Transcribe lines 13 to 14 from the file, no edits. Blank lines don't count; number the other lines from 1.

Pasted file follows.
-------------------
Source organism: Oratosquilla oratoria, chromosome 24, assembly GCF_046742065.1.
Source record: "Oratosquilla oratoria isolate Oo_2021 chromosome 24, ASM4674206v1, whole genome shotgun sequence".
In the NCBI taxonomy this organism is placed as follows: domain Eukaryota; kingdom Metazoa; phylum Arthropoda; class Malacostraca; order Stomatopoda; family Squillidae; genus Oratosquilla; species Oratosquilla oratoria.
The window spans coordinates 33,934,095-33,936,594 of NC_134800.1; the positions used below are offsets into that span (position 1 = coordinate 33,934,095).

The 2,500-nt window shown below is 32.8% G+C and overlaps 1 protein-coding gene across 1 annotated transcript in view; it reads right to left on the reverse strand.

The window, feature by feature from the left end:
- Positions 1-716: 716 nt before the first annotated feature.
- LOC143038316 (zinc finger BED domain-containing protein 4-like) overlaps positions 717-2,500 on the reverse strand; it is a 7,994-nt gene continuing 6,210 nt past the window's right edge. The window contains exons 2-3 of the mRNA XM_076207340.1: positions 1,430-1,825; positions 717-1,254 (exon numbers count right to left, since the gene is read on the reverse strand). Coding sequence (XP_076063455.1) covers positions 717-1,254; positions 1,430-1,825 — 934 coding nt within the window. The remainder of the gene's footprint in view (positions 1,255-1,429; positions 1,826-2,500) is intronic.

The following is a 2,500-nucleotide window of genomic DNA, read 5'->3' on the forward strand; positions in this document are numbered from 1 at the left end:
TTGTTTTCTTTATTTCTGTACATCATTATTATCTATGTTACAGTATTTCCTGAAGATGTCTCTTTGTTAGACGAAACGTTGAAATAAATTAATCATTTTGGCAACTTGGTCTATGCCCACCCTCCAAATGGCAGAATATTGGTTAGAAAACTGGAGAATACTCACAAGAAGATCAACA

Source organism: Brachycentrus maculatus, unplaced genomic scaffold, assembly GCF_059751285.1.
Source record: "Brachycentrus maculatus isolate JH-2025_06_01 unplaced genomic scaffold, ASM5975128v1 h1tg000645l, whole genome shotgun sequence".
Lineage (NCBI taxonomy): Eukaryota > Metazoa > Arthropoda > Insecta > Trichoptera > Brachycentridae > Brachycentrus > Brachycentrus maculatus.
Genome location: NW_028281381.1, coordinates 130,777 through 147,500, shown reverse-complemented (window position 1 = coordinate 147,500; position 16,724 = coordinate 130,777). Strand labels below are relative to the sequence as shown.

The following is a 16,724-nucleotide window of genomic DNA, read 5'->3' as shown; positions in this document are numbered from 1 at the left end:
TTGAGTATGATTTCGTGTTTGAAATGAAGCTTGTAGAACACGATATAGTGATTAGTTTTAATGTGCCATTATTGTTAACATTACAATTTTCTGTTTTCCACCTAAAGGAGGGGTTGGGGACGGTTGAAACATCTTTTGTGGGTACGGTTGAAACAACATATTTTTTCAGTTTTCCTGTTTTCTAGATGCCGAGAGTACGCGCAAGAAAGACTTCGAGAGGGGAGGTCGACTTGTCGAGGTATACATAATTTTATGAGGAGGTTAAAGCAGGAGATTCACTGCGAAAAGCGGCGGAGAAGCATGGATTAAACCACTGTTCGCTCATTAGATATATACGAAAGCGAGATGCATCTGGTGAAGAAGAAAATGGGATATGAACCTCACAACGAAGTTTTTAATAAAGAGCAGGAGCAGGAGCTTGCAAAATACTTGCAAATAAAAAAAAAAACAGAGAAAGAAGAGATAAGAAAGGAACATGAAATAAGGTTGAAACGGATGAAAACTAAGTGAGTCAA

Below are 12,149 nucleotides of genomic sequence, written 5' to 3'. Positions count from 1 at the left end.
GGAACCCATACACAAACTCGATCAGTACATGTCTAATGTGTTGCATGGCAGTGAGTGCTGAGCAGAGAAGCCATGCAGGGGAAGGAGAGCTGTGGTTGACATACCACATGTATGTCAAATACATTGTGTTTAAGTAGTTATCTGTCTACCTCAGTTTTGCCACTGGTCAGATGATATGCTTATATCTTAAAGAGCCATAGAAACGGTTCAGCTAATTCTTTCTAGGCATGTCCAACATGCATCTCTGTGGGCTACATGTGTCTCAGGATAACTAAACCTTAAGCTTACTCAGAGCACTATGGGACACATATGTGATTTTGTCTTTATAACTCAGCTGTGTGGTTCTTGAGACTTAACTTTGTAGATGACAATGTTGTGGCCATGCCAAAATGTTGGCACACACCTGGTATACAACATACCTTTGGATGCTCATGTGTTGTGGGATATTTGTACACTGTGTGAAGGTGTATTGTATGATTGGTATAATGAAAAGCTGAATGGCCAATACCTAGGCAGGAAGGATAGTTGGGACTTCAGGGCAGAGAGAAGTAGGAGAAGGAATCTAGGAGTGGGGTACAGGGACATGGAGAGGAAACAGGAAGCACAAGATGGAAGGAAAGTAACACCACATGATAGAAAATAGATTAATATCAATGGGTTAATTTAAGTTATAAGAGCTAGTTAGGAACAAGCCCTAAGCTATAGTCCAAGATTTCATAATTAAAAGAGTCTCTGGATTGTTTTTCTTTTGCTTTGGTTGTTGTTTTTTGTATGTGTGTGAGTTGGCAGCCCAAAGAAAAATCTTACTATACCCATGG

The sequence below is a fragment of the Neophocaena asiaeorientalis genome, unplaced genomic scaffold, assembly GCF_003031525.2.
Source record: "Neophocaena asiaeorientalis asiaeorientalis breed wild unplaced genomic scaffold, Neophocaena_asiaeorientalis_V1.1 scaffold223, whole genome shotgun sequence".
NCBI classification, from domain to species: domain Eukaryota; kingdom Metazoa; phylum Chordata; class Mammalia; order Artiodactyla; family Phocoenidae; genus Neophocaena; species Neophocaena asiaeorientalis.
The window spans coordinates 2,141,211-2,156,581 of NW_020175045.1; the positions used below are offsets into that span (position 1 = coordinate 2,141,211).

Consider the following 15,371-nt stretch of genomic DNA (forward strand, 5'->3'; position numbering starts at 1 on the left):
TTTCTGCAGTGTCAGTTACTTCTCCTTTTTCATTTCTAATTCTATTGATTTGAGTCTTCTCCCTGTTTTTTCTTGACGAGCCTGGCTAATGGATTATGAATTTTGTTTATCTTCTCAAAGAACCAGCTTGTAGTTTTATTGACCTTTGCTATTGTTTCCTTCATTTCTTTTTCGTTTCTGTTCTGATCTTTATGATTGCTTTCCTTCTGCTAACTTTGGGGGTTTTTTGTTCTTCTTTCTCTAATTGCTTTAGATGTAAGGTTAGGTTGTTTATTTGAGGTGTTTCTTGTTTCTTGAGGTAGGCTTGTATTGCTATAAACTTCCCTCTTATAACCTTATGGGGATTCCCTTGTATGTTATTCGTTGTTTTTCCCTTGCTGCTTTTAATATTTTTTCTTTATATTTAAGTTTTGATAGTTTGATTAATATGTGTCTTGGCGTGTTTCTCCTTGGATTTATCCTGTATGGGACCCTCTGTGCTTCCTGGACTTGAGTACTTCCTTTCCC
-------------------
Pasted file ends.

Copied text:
Lineage (NCBI taxonomy): Eukaryota > Metazoa > Arthropoda > Insecta > Trichoptera > Brachycentridae > Brachycentrus > Brachycentrus maculatus.
Genome location: NW_028281381.1, coordinates 130,777 through 147,500, shown reverse-complemented (window position 1 = coordinate 147,500; position 16,724 = coordinate 130,777). Strand labels below are relative to the sequence as shown.